Yesterday my son, Aaron, turned 17. He and I, his mom, his sister, his brother in law and his niece went to eat at Chilis (he had his fav. country fried steak w/corn on the cob) then he and I and his mom went to see the new Batman movie (very long and incredibly average). Overall a very enjoyable evening to say the least.
Yesterday was an odd day to be sure. On one hand, having your youngest child turn 17 brings to the surface a certain degree of meloncholy as it speaks to your ever present mortality. On the other hand, and to a larger degree for me, the day allows me to take personal inventory of all the reasons why I never hesitate to acknowledge,, publicly or privately that I'm Aaron Spring's dad. I understand, mind you, that being a P.E. teacher/basketball coach for 15 years doesn't mean much except to say that I am in the "kid business". What that boils down to is that i have, do and will see every type of child imaginable in my occupation; from the truly horrible evil child (which would make me an absentee father if it were my child) to the wonderful adorable child (see: Brady Bunch and/or The Cosby Show) and everything in between. Having said that, I must say that my son is as close to the latter as any son could be and still be believable. Now he's certainly not perfect by an means. His room is a disaster (FEMA wouldnt know where to begin or as Mayor Nagin would call it "the mother of all rooms"), his grades are average at best (his main goal is to complete 4 years of high school without reading a book---and he's halfway there) and the next time he cuts our grass will be the first (he says he only feels motivated to help "old people"--i'm not sure what to do with that!). What he is, however, is as kind and good-hearted a person as i've ever met. He is constantly reaching out to those that he feels need his assistance; whether its the aforementioned elderly person, another child being bullied or otherwise mistreated or a friend going through hard times and needing a shoulder to cry on. He's always stepping up for other people which makes me proud. As for me, i've always tried to judge people by what they have to offer on the inside; the rest of it is kind of random: rich or poor, thin or fat, tall or short, smart or dumb, ugly or beautiful, etc. But the most important measure of a person, in my mind, is the quality of their heart -of their soul. Will their lives touch someone and make them smile? Will they leave this earth a better place than how they found it? Have they made a difference? I believe my son will be able to answer yes to those questions when its all said and done. I say that because of the unsolicited feedback I get from other people; whether its adults or other young people he's come into contact with. Without exception, when they see me or hear my name, they ask me if I'm Aaron Spring's dad and when I say yes, they have a grin from ear to ear as they regale me with some tale of how he was their child's friend or their student or whatever and just want me to know "what a great kid he is". I tell you if you've heard that before you know what I mean when I say there is no better feeling in the world- no higher praise- no greater rush- than to hear that said about your child.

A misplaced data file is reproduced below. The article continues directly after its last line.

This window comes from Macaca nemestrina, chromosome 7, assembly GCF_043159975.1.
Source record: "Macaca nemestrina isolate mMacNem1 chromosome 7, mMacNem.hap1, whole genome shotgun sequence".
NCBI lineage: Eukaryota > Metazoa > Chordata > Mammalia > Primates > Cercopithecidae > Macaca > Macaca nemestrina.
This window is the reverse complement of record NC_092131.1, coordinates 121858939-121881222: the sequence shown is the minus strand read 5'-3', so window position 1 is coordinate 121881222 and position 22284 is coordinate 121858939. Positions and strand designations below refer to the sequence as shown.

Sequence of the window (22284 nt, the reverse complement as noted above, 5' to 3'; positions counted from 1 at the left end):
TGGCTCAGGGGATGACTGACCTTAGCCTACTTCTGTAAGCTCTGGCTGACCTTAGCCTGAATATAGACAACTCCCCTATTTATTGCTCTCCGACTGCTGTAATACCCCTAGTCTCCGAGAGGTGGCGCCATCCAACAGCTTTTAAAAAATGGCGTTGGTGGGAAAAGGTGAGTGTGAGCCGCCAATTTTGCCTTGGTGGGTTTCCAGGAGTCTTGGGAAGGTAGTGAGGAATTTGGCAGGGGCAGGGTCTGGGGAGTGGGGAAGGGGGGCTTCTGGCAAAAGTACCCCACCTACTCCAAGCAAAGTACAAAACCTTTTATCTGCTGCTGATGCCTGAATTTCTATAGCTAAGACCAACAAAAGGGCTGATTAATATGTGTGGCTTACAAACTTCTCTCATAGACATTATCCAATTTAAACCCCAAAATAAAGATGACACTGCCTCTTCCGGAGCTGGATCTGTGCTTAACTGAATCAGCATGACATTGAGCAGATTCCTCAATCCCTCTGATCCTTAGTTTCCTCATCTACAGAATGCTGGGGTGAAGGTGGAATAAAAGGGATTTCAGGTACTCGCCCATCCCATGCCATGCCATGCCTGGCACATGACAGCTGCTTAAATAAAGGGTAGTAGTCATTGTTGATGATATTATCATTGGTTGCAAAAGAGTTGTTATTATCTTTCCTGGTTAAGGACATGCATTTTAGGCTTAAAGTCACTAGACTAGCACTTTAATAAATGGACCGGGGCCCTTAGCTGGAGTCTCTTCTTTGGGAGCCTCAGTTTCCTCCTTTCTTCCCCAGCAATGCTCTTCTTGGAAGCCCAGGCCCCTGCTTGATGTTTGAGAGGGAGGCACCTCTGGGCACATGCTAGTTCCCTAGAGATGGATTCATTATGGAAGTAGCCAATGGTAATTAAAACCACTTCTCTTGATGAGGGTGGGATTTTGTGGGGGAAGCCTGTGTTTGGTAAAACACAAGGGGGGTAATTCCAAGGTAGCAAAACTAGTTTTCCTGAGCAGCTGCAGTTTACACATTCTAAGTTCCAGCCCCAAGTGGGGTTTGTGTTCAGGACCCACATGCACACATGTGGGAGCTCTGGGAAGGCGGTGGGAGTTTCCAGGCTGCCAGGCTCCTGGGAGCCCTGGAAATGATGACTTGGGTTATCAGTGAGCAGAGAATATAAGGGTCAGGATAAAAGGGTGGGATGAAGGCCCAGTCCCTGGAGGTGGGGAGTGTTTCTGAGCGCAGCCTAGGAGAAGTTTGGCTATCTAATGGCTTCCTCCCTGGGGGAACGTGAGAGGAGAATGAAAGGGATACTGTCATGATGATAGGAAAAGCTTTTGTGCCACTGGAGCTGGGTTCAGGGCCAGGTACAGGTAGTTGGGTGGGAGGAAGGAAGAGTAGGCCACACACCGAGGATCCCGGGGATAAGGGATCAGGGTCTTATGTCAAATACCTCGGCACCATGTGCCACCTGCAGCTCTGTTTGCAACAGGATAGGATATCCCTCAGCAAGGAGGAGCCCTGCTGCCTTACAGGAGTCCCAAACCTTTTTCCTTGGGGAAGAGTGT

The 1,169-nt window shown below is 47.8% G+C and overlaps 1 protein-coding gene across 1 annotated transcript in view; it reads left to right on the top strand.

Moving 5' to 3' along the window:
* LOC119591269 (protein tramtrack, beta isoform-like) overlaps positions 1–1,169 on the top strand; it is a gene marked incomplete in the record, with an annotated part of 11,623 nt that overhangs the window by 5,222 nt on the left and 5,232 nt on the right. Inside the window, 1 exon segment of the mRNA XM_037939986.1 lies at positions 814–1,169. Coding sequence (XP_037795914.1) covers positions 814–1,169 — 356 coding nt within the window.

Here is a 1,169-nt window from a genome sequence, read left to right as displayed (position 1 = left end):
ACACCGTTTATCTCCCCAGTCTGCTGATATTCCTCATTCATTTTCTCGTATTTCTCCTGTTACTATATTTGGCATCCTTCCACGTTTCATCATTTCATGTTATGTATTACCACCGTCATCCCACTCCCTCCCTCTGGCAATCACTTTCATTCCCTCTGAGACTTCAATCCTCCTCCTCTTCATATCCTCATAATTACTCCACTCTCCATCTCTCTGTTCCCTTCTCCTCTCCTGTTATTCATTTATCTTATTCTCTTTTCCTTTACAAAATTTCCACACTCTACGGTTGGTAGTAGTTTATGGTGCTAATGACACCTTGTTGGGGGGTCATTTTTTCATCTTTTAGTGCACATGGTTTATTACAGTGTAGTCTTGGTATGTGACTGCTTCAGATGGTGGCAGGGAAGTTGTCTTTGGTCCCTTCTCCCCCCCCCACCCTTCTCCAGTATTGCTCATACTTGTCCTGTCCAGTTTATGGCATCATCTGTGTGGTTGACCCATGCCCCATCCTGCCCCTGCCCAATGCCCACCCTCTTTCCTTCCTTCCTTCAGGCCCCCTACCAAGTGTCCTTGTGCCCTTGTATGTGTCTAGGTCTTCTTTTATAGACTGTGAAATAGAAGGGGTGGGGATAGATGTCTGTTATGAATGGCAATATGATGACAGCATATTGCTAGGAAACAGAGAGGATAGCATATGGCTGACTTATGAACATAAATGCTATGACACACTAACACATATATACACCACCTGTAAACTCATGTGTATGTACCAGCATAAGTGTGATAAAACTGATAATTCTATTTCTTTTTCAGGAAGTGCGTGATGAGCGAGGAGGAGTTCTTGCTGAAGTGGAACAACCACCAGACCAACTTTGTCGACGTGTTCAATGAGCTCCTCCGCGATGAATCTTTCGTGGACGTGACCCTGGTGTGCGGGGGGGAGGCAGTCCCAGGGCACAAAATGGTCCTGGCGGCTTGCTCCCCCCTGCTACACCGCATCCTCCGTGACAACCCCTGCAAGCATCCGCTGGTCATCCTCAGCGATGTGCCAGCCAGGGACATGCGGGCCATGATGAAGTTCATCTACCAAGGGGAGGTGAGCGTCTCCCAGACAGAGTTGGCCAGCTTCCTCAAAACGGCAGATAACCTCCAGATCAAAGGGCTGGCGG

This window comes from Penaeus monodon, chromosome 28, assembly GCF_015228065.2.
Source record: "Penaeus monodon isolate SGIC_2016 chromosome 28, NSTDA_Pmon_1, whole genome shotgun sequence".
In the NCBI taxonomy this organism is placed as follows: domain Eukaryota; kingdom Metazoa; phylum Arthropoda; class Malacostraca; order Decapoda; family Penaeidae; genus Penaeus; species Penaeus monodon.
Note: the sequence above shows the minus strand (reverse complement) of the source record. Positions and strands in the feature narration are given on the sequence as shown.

I hope its many many years down the road but if i'm destined to draw my last breath tonight, i do so at peace knowing that no matter what the fates have in store for my son, he will go through his life loving and being loved in return. And if its not tonight(hopefully), I know one thing for certain: when he and I are walking through the mall and someone sees me and Aaron and says "Hey are you Aaron's dad?", I can, without reservation, plant a smile on my face turn around and say" Yes I am !!!"